Volume 12 Supplement 1
Effect of post-exercise ingestion of different molecular weight carbohydrate solutions. Part III: Power output during a subsequent resistance training bout
© Van Eck et al. 2015
Published: 21 September 2015
To maximize power adaptations, resistance training (RT) should be performed at maximal power output. In sports where more than one training bout is necessary in a day, subsequent RT may be limited by muscle glycogen, resulting in lower power output. High molecular weight (HMW) carbohydrate (CHO) solutions have been shown to result in greater glycogen re-synthesis rates, and greater work output during a subsequent cycling time trial compared to a low molecular weight (LMW) CHO solution. However, the effect of a HMW CHO on RT power output following exhaustive exercise is unknown.
Sixteen resistance trained men (mean ± SD; 23 ± 3 years; 176.7 ± 9.8 cm; 88.2 ± 8.6 kg; 12.1 ± 5.6% fat) participated in this study. One-repetition maximum (1RM) back squat (153.3 ± 53.6 kg; 1.7 ± 0.2 1RM:body mass), and VO2 max (37.4 ± 4.3 ml·kg·min-1) were initially assessed in order to prescribe exercise intensities during experimental trials. In a double-blind, placebo-controlled, randomized cross over design consisting of three testing sessions separated by one week, subjects completed a glycogen depleting exercise bout on a cycle ergometer. Immediately post-exercise, subjects ingested a placebo (PLA), or a LMW or HMW CHO solution (10%) providing 1.2 kg· bw-1 CHO, assigned randomly. Two hours post-ingestion, subjects performed 5 sets of 10 repetitions back squat (75% 1RM) "as explosively as possible". If subjects paused for more than 2 seconds or were unable to complete a rep, resistance was lowered by 13.6 kg. Kinematic and kinetic measurements were sampled at 1000 Hz via force plate and two linear position transducers.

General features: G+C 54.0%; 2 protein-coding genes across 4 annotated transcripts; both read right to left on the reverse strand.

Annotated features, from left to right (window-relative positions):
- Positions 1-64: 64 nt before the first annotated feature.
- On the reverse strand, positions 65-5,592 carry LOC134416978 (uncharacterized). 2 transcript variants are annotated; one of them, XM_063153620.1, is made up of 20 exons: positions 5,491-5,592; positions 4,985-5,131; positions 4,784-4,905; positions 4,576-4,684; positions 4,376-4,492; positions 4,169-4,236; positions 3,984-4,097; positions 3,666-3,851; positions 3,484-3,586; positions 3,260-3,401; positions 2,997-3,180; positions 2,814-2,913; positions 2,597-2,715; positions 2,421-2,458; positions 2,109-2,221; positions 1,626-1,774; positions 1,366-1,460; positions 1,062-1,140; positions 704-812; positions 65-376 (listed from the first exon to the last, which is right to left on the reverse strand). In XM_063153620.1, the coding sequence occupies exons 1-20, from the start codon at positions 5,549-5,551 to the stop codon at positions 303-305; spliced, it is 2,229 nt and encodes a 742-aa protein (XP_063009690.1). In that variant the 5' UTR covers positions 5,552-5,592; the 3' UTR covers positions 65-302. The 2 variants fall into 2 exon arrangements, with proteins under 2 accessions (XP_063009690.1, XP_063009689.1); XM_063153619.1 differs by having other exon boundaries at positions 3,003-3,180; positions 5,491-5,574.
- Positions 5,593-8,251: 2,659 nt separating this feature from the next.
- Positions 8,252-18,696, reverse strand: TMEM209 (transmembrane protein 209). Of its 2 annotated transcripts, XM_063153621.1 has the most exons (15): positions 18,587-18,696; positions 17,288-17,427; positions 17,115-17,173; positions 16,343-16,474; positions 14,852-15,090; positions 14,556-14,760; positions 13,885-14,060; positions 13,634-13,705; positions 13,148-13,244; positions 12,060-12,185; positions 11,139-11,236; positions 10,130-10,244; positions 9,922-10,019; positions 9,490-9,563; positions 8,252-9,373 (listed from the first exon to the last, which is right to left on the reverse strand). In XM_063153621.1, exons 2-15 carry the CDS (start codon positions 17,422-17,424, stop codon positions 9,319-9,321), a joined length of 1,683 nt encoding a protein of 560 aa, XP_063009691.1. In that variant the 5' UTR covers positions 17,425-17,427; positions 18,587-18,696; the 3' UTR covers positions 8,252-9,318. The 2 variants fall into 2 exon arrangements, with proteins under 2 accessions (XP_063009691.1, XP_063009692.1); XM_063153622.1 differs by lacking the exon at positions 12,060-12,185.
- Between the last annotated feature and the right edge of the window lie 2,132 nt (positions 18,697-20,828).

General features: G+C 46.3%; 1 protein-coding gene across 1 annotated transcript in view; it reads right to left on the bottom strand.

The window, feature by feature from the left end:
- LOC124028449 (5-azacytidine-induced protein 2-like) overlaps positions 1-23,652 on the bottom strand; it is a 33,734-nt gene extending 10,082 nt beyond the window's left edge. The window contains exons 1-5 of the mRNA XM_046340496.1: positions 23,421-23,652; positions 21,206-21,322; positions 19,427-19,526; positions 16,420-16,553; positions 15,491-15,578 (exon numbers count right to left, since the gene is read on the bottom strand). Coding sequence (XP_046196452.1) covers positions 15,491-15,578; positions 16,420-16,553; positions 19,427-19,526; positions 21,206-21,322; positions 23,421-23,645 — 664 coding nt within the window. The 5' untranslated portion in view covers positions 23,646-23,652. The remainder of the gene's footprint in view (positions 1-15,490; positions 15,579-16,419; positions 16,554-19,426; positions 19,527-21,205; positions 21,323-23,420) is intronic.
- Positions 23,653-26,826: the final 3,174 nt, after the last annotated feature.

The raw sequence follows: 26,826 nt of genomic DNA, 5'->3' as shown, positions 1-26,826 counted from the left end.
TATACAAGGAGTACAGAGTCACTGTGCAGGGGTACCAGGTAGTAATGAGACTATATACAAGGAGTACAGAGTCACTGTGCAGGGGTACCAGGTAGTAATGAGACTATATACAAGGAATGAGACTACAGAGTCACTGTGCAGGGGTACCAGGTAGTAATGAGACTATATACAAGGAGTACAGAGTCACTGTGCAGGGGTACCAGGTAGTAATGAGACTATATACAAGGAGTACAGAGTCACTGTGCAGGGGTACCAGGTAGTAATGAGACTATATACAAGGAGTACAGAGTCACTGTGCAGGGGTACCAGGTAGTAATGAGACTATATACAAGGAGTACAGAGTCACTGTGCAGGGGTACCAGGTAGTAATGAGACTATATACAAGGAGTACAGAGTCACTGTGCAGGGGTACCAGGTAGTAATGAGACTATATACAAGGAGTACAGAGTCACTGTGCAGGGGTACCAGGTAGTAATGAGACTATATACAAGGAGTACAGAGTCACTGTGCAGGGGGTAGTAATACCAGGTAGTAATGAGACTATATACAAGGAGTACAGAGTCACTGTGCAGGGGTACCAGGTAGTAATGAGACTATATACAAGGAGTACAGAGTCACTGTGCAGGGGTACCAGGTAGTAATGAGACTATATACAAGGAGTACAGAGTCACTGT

Average power following ingestion did not differ between CHO solutions until Set 4 (p = 0.108) and Set 5 (p = 0.083). Average power collapsed across the latter Sets was greater following ingestion of the HMW solution (Set 4, 1216 ± 97 W; Set 5, 1143 ± 102 W) compared to PLA (Set 4, 1066 ± 80 W: p = 0.037; Set 5, 1019 ± 89 W: p = 0.048), but not compared to ingestion of LMW (Set 4, 1160 ± 79 W: p = 0.355; Set 5, 1131 ± 92 W: p = 0.852). No difference was observed between LMW and PLA (Set 4, p = 0.275; Set 5, p = 0.077). The difference in average power was driven by velocity, as similar trends were observed in Set 4 and 5 (p = 0.100 and p = 0.066, respectively). Average velocity was higher following ingestion of HMW (Set 4, 0.63 ± 0.03 m·s-1; Set 5, 0.62 ± 0.03 m·s-1) compared to PLA (Set 4, 0.56 ± 0.04 m·s-1: p = 0.050; Set 5, 0.56 ± 0.04 m·s-1: p = 0.032), but not LMW (Set 4, 0.61 ± 0.03 m·s-1; p = 0.422; Set 5, 0.61 ± 0.03 m·s-1: p = 0.074), with no difference between LMW and PLA (Set 4, p = 0.220; Set 5, p = 0.769). HMW conferred a likely beneficial effect in Sets 4 and 5 (92.5% and 88.7% likelihood, respectively), compared to PLA; while ingestion of LMW conferred only a possibly beneficial effect (68.7%) and likely beneficial effect (83.9%) in Sets 4 and 5, respectively.
These data suggest post-exercise ingestion of a HMW CHO solution providing 1.2 kg· bw-1 CHO may allow athletes to sustain power output in a subsequent resistance training session when time between training sessions is limited.
This work was supported in part by Vitargo Global Sciences, LLC.
This article is published under license to BioMed Central Ltd. This is an Open Access article distributed under the terms of the Creative Commons Attribution License (http://creativecommons.org/licenses/by/4.0), which permits unrestricted use, distribution, and reproduction in any medium, provided the original work is properly cited. The Creative Commons Public Domain Dedication waiver (http://creativecommons.org/publicdomain/zero/1.0/) applies to the data made available in this article, unless otherwise stated.